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Whatever happens to him, we apply to ourselves; because he applies it so himself, as a means of general reasoning.
3. He is a great moralizer, and what makes him worth attending to, is, that he moralizes on his own feelings and expe. rience. He is not a commonplace pedant. If LEAR shows the greatest depth of passion, Hamlet is the most remarkable for the ingenuity, originality, and unstudied development of character. There is no attempt to force an interest: every thing is left for time and circumstances to unfold. The attention is excited without effort; the incidents succeed each other as matters of course; the characters think, and speak, and act, just as they might do, if left entirely to themselves. There is 10 set purpose, no straining at a point.
4. The observations are suggested by the passing scene—the gusts of passion come and go like sounds of music borne on the wind. The whole play is an exact transcript of what might be supposed to have taken place at the court of Denmark, at the remote period of time fixed upon, before the modern refinements in morals and manners were heard of. It would have been interesting enough to have been admitted, as a by-stander in such a scene, at such a time, to have heard and seen something of what was going on.
5. But here we are more than spectators. We have not only “ the outward pageants and the signs of grief,” but “we have that within which passes show." We read the thoughts of the heart, we catch the passions living as they rise. Other dramatic writers give us very fine versions and paraphrases of nature; but Shakspeare, together with his own comment, gives us the original text, that we may judge for ourselves. This is a great advantage.
6. The character of Hamlet is itself a pure effusion of genius. It is not a character marked by strength of will, or even of passion, but by refinement of thought and sentimen.. Hamlet is as little of the hero as man well can be: but he is a young and princely novice, full of high enthusiasm and quick sensi. bility,—the sport of circumstances, questioning with fortune,
and refining on his own feelings; and forced from the natural bias of his disposition by the strangeness of his situation
THE PLAY OF Hamlet is founded upon a story derived, it is said, by Shakspeare, from Saxo Grammaticus, a Danish historian, who died in the year 1204. Hamlet's father, the king of Denmark, while asleep in his orchard, is murdered by his own brother; the queen, Hamlet's mother, being privy to it. The story is given out, that he came to his death by the sting of a serpent. But the ghost of the murdered king appearing to Hamlet, reveals the terrible secret, and summons his son to the task of vengeance.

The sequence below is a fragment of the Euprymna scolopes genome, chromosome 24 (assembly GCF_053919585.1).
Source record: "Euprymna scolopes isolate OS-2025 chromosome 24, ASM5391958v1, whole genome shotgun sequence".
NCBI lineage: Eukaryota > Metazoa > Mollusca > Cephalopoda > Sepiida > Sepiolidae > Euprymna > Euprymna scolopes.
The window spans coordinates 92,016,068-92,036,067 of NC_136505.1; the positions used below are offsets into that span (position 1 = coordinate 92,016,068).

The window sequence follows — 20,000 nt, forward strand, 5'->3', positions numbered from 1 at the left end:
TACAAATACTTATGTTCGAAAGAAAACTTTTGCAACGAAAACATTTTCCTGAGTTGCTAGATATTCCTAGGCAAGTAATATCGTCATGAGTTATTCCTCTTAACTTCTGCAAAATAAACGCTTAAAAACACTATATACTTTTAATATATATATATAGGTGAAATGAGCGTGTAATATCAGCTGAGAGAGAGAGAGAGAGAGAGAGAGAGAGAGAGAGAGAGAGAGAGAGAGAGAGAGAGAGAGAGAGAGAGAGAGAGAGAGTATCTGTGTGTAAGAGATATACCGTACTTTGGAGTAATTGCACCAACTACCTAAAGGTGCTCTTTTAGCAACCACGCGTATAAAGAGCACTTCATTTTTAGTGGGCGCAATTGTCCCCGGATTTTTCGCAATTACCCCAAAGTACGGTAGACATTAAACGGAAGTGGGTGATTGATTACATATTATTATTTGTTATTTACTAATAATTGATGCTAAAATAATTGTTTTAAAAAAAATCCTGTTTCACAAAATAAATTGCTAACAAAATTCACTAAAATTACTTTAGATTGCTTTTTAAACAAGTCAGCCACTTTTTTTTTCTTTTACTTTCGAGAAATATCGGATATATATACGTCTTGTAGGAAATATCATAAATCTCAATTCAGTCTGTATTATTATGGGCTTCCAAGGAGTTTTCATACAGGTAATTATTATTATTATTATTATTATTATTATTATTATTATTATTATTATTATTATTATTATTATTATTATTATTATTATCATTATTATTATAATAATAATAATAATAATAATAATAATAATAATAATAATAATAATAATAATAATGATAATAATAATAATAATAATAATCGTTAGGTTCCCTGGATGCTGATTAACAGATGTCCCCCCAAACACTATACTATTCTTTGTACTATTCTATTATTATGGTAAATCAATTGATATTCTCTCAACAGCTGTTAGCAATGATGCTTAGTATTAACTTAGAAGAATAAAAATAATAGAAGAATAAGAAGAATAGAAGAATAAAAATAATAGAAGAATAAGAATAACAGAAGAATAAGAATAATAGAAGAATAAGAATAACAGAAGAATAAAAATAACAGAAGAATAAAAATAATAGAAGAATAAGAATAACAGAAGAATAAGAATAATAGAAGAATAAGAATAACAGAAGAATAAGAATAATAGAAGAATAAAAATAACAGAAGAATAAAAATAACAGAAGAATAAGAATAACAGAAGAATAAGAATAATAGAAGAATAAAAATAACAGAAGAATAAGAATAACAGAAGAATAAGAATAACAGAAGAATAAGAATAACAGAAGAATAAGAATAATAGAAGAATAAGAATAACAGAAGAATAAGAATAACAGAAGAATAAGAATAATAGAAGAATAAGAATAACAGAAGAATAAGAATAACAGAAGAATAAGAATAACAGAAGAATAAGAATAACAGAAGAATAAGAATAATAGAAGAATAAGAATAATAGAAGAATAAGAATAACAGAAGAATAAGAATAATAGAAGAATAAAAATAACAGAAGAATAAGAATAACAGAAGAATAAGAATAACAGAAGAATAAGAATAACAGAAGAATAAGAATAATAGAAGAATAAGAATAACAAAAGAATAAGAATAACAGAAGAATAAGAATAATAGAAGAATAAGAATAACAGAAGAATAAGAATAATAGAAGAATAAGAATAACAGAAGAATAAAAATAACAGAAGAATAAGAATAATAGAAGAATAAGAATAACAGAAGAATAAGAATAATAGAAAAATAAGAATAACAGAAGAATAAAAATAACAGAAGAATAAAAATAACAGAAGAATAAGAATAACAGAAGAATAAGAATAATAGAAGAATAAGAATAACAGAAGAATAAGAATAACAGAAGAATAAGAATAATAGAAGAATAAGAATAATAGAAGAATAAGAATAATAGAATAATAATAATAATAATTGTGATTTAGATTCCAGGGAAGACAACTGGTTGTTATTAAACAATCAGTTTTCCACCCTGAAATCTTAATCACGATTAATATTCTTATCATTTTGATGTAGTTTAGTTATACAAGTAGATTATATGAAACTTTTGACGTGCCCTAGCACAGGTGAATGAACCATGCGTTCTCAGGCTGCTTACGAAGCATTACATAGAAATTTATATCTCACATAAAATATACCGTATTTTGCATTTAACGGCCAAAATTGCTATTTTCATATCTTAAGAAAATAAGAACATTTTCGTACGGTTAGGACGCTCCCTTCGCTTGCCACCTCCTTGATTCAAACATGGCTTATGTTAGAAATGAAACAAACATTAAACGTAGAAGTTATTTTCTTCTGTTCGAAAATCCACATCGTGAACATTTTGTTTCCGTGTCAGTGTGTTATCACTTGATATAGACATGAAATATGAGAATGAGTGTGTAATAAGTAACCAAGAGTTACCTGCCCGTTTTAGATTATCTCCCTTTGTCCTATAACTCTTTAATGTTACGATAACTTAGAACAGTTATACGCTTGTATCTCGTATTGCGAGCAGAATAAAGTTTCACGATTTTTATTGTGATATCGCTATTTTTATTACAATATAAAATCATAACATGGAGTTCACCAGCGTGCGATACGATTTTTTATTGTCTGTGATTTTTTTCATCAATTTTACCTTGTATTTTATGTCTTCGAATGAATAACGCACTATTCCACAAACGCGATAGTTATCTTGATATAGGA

SCENE FROM HAMLET.
ELSINORE. Room of State in the Castle. THE KING, (Hane:
let's uncle,) THE QUEEN, (his mother,) HAMLET, POLONIUS, (the Lord Chamberlain,) and others.
King. Though yet of Hamlet our dear brother's death
Ham. A little more than kin, and less than kind.
King How is it that the clouds still hang on you ?
Ham. Not so, my lord, I am too much i' the sun.
Queen. Good Hamlet, cast thy nighted color off,
Ham. Ay, madam, it is common.
If it be,
Ham. Seems, madam, nay, it is; I know not seems
King. 'Tis sweet and commendable in your nature, Hamlet,
To reason most 'absurd ; whose common theme
[Exeunt all except Hamlet
* Hypē'rion is but another name for Apollo, who was distinguished for his beauty; a sā' tyr was a sort of demi-god monstrous in deformity,
+ Nil o be, daughter of an ancient king of Lydia, being deprived of her children, is said to have wept herself to stone!
Ere the salt of most unrighteous tears
Enter HORATIO (a friend to Hamlet,) BERNARDO and Mar.
I am glad to see you well : Horatio, -or I do forget myself.
Hor. The same, my lord, and your poor servant ever .
Ham. I pray thee, do not mock me, fellow-student;
Hor. Indeed, my lord, it followed hard upon.
Ham. Thrift, thrift, Horatio ! the funeral baked meats
O, where, lly lord ?
Ham. In my mind's eye, Horatio.
Ham. He was a man, take him for all in all, | shall not look upon his like again.
Hor My lord, I think I saw him yesternight.
The king, my father
For God's love, let me hear